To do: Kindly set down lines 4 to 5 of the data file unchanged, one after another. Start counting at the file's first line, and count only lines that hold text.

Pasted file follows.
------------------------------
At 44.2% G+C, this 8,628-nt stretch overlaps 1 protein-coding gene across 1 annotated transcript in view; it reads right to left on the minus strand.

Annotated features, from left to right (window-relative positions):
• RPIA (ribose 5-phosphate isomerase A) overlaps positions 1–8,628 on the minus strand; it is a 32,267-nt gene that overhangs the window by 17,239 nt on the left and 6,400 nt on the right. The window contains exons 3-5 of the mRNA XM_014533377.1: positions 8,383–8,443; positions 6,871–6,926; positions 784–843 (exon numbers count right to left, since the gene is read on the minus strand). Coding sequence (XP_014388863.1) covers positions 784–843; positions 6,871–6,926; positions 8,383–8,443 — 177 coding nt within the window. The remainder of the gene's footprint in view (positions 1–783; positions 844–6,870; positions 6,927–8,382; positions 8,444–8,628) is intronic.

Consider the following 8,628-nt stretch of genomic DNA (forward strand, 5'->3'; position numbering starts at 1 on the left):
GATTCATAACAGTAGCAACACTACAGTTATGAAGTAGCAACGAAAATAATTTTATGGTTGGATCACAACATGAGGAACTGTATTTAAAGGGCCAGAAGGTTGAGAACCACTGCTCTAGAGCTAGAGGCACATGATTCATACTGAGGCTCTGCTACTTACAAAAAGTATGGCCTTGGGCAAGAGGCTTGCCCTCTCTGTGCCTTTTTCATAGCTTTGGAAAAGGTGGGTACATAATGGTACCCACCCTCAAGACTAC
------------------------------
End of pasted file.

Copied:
Consider the following 8,628-nt stretch of genomic DNA (forward strand, 5'->3'; position numbering starts at 1 on the left):
GATTCATAACAGTAGCAACACTACAGTTATGAAGTAGCAACGAAAATAATTTTATGGTTGGATCACAACATGAGGAACTGTATTTAAAGGGCCAGAAGGTTGAGAACCACTGCTCTAGAGCTAGAGGCACATGATTCATACTGAGGCTCTGCTACTTACAAAAAGTATGGCCTTGGGCAAGAGGCTTGCCCTCTCTGTGCCTTTTTCATAGCTTTGGAAAAGGTGGGTACATAATGGTACCCACCCTCAAGACTAC